Philosophy Seminar Series: 6 Oct 2011, 2-4pm, Philosophy Resource Room; Speaker: Fred Kroon, Associate Professor, University of Auckland; Moderator: Dr. Ben Blumson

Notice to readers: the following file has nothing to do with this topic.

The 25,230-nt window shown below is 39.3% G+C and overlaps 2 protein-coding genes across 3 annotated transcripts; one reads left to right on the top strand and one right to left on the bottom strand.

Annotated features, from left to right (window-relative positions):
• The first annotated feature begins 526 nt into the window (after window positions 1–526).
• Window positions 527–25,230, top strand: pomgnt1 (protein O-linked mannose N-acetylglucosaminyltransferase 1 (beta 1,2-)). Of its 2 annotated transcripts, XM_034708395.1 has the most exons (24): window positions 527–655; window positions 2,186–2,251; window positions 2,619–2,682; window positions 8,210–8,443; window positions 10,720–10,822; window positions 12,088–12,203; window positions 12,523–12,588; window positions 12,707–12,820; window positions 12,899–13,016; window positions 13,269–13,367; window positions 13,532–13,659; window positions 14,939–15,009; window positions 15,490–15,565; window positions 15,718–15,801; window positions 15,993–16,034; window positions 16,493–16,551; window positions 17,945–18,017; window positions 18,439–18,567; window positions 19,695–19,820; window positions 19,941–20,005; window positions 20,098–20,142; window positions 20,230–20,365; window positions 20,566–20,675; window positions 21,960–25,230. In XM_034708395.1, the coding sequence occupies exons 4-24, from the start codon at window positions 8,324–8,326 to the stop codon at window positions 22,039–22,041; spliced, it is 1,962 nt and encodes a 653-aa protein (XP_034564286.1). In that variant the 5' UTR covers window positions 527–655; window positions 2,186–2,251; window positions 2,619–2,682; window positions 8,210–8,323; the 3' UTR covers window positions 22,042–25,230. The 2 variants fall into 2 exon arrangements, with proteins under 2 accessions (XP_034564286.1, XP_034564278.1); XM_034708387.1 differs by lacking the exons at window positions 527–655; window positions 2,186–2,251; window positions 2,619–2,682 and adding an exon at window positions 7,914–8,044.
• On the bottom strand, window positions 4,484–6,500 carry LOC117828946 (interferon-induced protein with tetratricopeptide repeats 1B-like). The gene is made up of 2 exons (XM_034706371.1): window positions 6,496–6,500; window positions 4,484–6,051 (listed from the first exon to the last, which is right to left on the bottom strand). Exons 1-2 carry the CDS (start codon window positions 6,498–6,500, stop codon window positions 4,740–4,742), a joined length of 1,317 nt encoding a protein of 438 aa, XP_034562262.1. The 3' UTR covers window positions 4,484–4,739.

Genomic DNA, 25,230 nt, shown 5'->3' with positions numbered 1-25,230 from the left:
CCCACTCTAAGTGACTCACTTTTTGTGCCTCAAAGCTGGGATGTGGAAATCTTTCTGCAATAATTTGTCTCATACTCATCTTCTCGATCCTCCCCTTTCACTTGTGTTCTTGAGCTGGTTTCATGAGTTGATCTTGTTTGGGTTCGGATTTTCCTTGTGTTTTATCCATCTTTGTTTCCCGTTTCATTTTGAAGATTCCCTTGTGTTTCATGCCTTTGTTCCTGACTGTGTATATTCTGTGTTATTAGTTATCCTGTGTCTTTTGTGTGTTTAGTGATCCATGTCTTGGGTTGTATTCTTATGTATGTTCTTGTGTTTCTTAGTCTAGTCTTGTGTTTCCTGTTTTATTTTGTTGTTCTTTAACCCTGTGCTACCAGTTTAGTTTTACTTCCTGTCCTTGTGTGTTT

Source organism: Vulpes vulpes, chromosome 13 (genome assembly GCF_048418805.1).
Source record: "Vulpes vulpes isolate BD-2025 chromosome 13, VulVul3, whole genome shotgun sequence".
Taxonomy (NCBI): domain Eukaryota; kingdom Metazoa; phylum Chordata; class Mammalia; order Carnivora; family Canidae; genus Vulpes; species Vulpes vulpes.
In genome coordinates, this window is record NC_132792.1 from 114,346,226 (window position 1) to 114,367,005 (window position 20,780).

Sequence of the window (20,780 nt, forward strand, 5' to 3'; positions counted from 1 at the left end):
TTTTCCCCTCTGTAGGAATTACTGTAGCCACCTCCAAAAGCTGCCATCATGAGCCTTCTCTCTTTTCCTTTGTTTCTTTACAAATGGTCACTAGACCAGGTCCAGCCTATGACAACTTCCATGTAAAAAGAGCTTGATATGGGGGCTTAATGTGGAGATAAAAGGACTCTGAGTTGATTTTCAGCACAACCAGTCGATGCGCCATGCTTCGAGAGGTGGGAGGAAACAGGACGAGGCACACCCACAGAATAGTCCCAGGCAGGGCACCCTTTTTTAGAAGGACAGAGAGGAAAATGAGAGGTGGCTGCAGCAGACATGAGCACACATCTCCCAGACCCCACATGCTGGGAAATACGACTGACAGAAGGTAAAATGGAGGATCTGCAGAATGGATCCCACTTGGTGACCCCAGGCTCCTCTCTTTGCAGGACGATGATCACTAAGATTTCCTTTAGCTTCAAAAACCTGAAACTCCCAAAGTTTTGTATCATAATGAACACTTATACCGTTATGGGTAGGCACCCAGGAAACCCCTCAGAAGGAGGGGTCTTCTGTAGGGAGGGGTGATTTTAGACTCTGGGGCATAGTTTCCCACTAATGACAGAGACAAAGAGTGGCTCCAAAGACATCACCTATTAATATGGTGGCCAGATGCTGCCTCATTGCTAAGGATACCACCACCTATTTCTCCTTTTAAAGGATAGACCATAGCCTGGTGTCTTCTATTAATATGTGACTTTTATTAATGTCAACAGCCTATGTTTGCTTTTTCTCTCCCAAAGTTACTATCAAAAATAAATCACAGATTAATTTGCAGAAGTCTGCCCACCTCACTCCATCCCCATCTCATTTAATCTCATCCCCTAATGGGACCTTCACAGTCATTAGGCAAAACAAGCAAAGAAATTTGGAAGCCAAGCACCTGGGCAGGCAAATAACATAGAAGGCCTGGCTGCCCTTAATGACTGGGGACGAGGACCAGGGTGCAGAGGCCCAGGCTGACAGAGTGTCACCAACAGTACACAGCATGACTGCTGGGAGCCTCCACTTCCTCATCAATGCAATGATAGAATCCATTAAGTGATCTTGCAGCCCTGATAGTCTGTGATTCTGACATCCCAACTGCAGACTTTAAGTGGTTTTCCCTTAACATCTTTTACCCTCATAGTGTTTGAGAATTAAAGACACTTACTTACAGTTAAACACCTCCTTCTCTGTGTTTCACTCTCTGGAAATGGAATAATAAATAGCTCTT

In this paper I consider two problems for the idea (favoured by many Millians) that descriptions play a pivotal non-semantic role in what is asserted with sentences containing empty names: the specification problem, which holds that candidate descriptions often fail to have the kind of content that would allow them to fulfil this role, and the variation problem, which holds that candidate descriptions often show considerable variation even in ordinary conversational exchanges. I suggest that a theory like causal descriptivism can be used to solve the specification problem. The nature of the descriptions appealed to in such a theory, however, makes the variation problem look even more recalcitrant. For much of the rest of the paper I consider a new way of solving the variation problem, one which combines the appeal to causal descriptivism with an appeal to Pluralistic Content Relativism (PCR) — the doctrine, defended in particular by Cappellen and Lepore and Soames, that what is said or asserted by an utterance at a context of utterance depends crucially on the context of interpretation from which the utterance is interpreted.